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Austria: Court addresses abusive assignment of receivables

Austria: Abusive assignment of receivables

The Austrian Federal Finance Court held that an assignment of receivables by a taxpayer to a company located in Malta, with which the taxpayer frequently engaged in trade and transactions, was an abusive arrangement.

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The facts in this case are as follows:

  • An Austrian limited liability company (GmbH) had liabilities (€1 million) against an Austrian bank.
  • The bank proposed to waive the receivables against a small payment (€35,000). The waiver would increase the taxable income of the GmbH.
  • A director of the GmbH suggested to assign the receivables to a Maltese corporation, which the GmbH was frequently trading with (the GmbH-director was also a director of the Maltese corporation).
  • The Austrian tax authorities qualified the arrangement as abusive, finding it was unusual and inadequate.

The Austrian Federal Finance Court agreed with the position of the tax authorities, finding that the arrangement led to various downsides for the GmbH (the liability still existed and the Maltese corporation, as the new creditor, charged interest). It was further noted that it was not believable that the GmbH or the directors were not able to raise the comparatively small amount in order to get rid of the receivable and to improve the companies’ economic situation. Thus, the court determined that assignment of the receivable must be denied under the general anti-avoidance rule in Article 22 of the general federal fiscal code (the provision that provides a write-off of receivables must be assumed, resulting in greater taxable income on the GmbH-level).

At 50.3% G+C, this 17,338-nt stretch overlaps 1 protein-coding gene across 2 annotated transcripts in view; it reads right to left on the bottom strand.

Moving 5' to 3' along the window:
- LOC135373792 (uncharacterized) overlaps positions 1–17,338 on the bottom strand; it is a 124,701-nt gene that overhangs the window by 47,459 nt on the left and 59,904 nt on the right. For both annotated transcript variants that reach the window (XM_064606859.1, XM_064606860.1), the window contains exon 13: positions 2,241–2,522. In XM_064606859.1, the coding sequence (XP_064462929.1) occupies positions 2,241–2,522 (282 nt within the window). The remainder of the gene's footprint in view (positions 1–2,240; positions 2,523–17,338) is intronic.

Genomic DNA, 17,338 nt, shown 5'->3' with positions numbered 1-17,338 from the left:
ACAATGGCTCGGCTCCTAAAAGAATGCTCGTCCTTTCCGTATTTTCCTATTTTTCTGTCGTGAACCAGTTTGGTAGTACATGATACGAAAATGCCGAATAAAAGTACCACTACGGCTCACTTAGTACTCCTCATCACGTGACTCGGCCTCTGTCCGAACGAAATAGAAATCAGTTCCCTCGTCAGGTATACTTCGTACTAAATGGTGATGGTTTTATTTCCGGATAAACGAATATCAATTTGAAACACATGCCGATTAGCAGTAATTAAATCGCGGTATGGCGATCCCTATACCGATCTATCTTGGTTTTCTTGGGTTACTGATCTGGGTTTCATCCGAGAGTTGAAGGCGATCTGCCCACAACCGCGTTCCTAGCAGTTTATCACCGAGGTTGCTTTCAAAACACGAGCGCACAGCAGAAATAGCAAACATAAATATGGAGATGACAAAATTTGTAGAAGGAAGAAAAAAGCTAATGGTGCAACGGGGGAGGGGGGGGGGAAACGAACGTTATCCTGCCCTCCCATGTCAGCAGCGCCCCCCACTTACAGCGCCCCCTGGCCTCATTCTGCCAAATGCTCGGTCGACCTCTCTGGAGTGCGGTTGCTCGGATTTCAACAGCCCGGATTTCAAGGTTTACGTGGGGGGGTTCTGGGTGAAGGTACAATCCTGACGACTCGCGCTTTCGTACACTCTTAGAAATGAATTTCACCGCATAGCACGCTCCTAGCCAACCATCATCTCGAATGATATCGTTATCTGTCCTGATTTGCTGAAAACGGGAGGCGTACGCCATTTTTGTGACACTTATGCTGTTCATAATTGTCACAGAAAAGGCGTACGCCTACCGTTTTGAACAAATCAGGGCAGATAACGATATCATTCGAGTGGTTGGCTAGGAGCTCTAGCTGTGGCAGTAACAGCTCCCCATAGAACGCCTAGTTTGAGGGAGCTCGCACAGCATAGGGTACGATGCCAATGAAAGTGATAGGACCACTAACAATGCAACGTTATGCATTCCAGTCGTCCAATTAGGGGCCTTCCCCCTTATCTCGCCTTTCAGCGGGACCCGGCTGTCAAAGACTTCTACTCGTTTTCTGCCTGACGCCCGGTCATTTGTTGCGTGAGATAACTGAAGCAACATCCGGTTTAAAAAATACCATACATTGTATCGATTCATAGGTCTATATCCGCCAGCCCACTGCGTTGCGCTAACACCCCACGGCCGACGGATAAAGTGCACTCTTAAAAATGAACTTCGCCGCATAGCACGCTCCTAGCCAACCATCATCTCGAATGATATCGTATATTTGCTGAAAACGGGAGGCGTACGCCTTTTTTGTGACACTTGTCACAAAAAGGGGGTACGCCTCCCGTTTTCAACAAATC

Note that with the 2018 tax reform (Jahressteuergesetz 2018), the definition of abuse in Article 22 was revised to reflect the EU Anti-Tax Avoidance Directive (ATAD).


Read a December 2019 report prepared by the KPMG member firm in Austria

 

Other developments briefly discussed in this report include the following:

  • Austrian Federal Fiscal Court: Daily aliquoting of input tax adjustment is appropriate
  • CJEU: Knowing or should have known in connection with an involvement in a VAT fraud
  • CJEU: The denial of input VAT deduction due to an (abusive?) supply chain
  • Amendment of the Regulation concerning the value of benefits in kind (Sachbezugswerteverordnung) regarding the private use of company cars
  • Austrian Supreme Administrative Court on disclosure of facts to avoid fiscal criminal consequences
  • “Last minute” surcharge for voluntary self-disclosures: Austrian Federal Finance Court on the announcement of a tax audit by phone and payment despite a request for suspension of payment
  • Austrian Constitutional Supreme Court on the right of inspection of files: secret means of evidence exceptionally permitted, but mandatory judicial control
  • Austrian Administrative Supreme Court on income tax from the exchange of real property in relation to Austrian partnerships
  • Austrian Administrative Supreme Court on reduced tax base for cadaster registry fee
  • CJEU confirms retroactive applicability of Commission Regulation (EU) No 651/2014 - restriction of energy tax refund to production companies probably in conformity with EU law

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